Regulation and Bonding: The Sarbanes-Oxley Act and the Flow of International Listings


  • The authors wish to thank the Graduate School of Business at the University of Chicago and the Initiative on Global Financial Markets at the University of Chicago for financial support. We thank Delphine Currie of SJ Berwin LLP, Anne Moulier of the London Stock Exchange, and Madhu Kannan of the NYSE for very useful insights; Frank Hathway and Eric So at the NASDAQ for helping with our data requests; Philip Joos, Tarun Khanna, Mark Lang (the discussant), Ross Levine, Krishna Palepu, Mikhail Pevzner, an anonymous referee, and workshop participants at Chinese University Hong Kong, Harvard Business School, Northwestern University (Kellogg), Southern Methodist University, Stanford University, University of Chicago, University of Michigan, and participants at the 2007 Journal of Accounting Research Conference, 2007 American Accounting Association annual meeting, 2007 London Business School Accounting Symposium, and the 2007 European Accounting Association annual meeting for their valuable comments. We acknowledge the able research assistance of Kei Kondo, Ningzhong Li, and Patricia Tam.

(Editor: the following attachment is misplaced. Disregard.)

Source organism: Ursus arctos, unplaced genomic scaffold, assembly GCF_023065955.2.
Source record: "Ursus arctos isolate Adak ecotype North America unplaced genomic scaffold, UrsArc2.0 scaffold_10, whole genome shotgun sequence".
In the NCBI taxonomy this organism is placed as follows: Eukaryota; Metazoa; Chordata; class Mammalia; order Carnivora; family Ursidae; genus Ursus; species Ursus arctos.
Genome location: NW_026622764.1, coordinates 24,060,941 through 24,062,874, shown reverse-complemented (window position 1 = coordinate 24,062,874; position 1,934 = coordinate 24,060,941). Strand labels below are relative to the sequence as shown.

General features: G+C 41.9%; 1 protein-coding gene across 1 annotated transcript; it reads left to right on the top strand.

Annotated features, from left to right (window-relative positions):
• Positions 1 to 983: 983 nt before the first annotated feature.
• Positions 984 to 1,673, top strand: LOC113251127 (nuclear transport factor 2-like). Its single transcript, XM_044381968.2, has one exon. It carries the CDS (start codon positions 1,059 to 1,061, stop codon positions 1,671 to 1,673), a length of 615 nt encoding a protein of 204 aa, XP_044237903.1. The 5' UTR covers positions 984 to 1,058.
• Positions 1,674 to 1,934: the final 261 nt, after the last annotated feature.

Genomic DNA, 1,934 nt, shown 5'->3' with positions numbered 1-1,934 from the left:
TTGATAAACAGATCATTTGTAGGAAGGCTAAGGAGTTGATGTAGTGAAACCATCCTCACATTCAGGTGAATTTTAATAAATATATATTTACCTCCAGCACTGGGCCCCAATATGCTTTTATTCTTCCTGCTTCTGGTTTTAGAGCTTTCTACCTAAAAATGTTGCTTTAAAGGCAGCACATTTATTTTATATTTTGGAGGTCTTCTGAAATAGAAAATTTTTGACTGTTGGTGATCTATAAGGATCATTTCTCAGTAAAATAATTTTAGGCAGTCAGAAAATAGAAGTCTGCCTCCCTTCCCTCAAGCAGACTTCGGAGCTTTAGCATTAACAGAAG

In this paper, we examine the economic impact of the Sarbanes-Oxley Act (SOX) by analyzing foreign listing behavior onto U.S. and U.K. stock exchanges before and after the enactment of SOX in 2002. Using a sample of all listing events onto U.S. and U.K. exchanges from 1995–2006, we develop an exchange choice model that captures firm-level, industry-level, exchange-level, and country-level listing incentives, and test whether these listing preferences changed following the enactment of SOX. After controlling for firm characteristics and other economic determinants of these firms' exchange choice, we find that the listing preferences of large foreign firms choosing between U.S. exchanges and the London Stock Exchange's (LSE) Main Market did not change following the enactment of SOX. In contrast, we find that the likelihood of a U.S. listing among small foreign firms choosing between the NASDAQ and LSE's Alternative Investment Market decreased following the enactment of SOX. The negative effect among small firms is consistent with these marginal companies being less able to absorb the incremental costs associated with SOX compliance. The screening of smaller firms with weaker governance attributes from U.S. exchanges is consistent with the heightened governance costs imposed by SOX increasing the bonding-related benefits of a U.S. listing.